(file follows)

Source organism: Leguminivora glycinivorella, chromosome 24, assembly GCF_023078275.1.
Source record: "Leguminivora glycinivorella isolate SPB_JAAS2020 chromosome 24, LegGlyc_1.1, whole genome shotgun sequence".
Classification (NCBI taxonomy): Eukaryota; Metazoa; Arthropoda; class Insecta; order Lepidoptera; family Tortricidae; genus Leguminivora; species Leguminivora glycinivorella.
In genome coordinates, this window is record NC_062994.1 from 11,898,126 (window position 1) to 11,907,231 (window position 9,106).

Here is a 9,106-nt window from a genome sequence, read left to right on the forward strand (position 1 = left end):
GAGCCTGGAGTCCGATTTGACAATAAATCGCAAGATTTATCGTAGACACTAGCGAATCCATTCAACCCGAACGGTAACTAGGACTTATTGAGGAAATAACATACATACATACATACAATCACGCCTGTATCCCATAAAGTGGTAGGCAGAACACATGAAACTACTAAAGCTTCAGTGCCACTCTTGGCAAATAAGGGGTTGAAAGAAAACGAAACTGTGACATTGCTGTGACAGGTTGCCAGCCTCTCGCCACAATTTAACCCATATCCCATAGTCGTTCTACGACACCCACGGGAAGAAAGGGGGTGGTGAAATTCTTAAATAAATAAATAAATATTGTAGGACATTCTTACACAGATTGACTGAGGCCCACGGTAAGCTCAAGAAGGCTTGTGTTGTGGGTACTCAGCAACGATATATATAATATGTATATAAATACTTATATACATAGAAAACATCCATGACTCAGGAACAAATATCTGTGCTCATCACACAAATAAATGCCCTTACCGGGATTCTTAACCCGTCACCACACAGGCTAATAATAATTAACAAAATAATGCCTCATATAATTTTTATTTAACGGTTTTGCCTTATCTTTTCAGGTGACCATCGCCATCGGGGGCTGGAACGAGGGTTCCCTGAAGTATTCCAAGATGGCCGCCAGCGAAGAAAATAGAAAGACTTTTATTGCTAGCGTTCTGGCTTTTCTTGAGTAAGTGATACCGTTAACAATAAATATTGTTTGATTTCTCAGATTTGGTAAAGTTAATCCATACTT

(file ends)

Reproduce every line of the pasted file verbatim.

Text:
Source organism: Leguminivora glycinivorella, chromosome 24, assembly GCF_023078275.1.
Source record: "Leguminivora glycinivorella isolate SPB_JAAS2020 chromosome 24, LegGlyc_1.1, whole genome shotgun sequence".
Classification (NCBI taxonomy): Eukaryota; Metazoa; Arthropoda; class Insecta; order Lepidoptera; family Tortricidae; genus Leguminivora; species Leguminivora glycinivorella.
In genome coordinates, this window is record NC_062994.1 from 11,898,126 (window position 1) to 11,907,231 (window position 9,106).

Here is a 9,106-nt window from a genome sequence, read left to right on the forward strand (position 1 = left end):
GAGCCTGGAGTCCGATTTGACAATAAATCGCAAGATTTATCGTAGACACTAGCGAATCCATTCAACCCGAACGGTAACTAGGACTTATTGAGGAAATAACATACATACATACATACAATCACGCCTGTATCCCATAAAGTGGTAGGCAGAACACATGAAACTACTAAAGCTTCAGTGCCACTCTTGGCAAATAAGGGGTTGAAAGAAAACGAAACTGTGACATTGCTGTGACAGGTTGCCAGCCTCTCGCCACAATTTAACCCATATCCCATAGTCGTTCTACGACACCCACGGGAAGAAAGGGGGTGGTGAAATTCTTAAATAAATAAATAAATATTGTAGGACATTCTTACACAGATTGACTGAGGCCCACGGTAAGCTCAAGAAGGCTTGTGTTGTGGGTACTCAGCAACGATATATATAATATGTATATAAATACTTATATACATAGAAAACATCCATGACTCAGGAACAAATATCTGTGCTCATCACACAAATAAATGCCCTTACCGGGATTCTTAACCCGTCACCACACAGGCTAATAATAATTAACAAAATAATGCCTCATATAATTTTTATTTAACGGTTTTGCCTTATCTTTTCAGGTGACCATCGCCATCGGGGGCTGGAACGAGGGTTCCCTGAAGTATTCCAAGATGGCCGCCAGCGAAGAAAATAGAAAGACTTTTATTGCTAGCGTTCTGGCTTTTCTTGAGTAAGTGATACCGTTAACAATAAATATTGTTTGATTTCTCAGATTTGGTAAAGTTAATCCATACTT